My office was located across the road from the UNMIK police car park beside the radio station, where there were dozens and dozens of red and white jeeps, (we used to call them the Coca Cola police cars). I remember seeing them parked there day after day as I crossed the little bridge into town. I could not figure out why they were there for months and months without once moving out. This period between August 1999 and April 2000 was a time of unprecedented ethnic cleansing and yet here were these brand new police cars that had made it to a carpark in Pec town but got no further than that. Like many other aspects of the international presence in Kosovo this too was a smokescreen.
The night of September 27, 1999 was in some respects the initial ‘wake-up call’ for me as to what was going on in Kosovo. I went to bed early with a book while my colleagues went out to have a pizza, about the only thing on offer in those days. I will never forget when the shooting started, it was unremitting. I lay in bed with my head under the covers, disbelieving the scale and intensity of the attacks which went on into the early hours. That night saw the UCK go on a killing spree, rampaging through the Serb areas of the town, burning, looting and killing mainly elderly Serbs. This all-night rampage happened in a territory where the conflict had officially ended some four months previously and which had the UN as administrators and as police and which had troops from many western countries making up the KFOR contingent supposedly to provide security. The next morning as I made my way warily down the town, the first thing I saw was a body face down in the river. It was not the only one left lying around the town but Italian KFOR had been busy that morning clearing away the bodies. Ironically and not un-coincidentally, the very next day was the deadline for the handover of weapons by the UCK [KLA].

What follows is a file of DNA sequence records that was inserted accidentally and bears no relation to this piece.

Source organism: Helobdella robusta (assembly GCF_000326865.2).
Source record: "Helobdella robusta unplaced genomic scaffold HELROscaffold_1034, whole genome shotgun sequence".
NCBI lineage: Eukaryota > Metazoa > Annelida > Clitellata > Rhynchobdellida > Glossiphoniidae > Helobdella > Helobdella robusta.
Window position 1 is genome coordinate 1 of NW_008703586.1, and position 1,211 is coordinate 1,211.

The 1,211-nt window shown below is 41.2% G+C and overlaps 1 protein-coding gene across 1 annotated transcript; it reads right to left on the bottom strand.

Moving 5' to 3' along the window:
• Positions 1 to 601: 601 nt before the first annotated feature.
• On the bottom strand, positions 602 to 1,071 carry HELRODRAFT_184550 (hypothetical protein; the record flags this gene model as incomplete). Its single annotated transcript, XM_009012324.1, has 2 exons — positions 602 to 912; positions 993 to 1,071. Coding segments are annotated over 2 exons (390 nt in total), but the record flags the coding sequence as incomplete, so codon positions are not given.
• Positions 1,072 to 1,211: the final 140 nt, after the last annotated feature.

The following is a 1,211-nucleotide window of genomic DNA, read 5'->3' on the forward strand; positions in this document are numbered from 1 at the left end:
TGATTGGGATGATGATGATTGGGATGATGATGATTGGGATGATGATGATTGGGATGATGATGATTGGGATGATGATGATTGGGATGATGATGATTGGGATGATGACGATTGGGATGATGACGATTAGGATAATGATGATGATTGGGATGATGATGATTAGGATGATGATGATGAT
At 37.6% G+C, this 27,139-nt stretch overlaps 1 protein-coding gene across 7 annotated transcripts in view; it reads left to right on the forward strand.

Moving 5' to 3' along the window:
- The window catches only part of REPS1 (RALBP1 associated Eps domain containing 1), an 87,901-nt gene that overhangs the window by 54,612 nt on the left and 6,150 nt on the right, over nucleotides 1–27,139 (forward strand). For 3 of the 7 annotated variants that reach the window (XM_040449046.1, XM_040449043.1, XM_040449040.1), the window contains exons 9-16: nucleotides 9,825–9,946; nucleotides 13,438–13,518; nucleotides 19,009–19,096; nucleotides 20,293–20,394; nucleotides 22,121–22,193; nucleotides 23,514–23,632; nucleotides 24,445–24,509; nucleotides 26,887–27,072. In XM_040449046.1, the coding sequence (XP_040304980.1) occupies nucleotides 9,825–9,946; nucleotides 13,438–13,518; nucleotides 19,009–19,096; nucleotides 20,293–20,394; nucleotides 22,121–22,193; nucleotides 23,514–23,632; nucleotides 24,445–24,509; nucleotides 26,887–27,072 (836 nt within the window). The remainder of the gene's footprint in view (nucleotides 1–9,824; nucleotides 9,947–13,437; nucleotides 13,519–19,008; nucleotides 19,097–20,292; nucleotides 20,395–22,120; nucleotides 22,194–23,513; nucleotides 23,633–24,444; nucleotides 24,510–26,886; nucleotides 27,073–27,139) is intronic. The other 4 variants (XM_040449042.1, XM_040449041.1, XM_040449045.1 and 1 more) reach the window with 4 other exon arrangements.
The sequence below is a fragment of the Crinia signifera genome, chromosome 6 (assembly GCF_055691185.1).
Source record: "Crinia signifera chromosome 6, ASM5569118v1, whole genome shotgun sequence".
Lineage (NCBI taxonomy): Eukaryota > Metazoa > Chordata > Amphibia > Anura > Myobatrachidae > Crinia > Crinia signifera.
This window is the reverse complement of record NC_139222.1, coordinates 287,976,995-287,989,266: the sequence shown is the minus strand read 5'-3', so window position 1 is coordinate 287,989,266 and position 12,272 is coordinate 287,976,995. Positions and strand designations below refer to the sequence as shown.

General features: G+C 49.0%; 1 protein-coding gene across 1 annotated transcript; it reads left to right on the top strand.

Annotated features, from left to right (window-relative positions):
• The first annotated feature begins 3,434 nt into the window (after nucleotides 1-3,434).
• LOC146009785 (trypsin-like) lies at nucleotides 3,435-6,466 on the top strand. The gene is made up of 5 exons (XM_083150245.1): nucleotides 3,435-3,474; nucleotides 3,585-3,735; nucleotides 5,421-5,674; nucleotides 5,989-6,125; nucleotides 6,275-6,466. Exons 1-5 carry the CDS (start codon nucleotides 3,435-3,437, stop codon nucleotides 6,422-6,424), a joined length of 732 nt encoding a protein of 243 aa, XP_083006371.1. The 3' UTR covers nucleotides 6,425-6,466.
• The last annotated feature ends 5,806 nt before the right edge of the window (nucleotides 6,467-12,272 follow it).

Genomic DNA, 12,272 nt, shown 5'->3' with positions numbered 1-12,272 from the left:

I was working on a social development project in Pec. In my first six months I worked only in Albanian villages as that was the area of responsibility designated to us by UNHCR. Not only were we not working in the last Serbian village near Pec to have survived the onslaught after June 1999, Gorazdevac, we were specifically told not to go near the village and above all, when driving past it we were advised not to make eye contact with the Serbs in the village. We were told that the inhabitants of Gorazdevac were thieves and killers and were very dangerous as they were all armed. Many times I had been told that they had stolen everything from the Albanians — cars, fridges, televisions, etc. I was warned that if I ever went there I would be raped, beaten and finally murdered.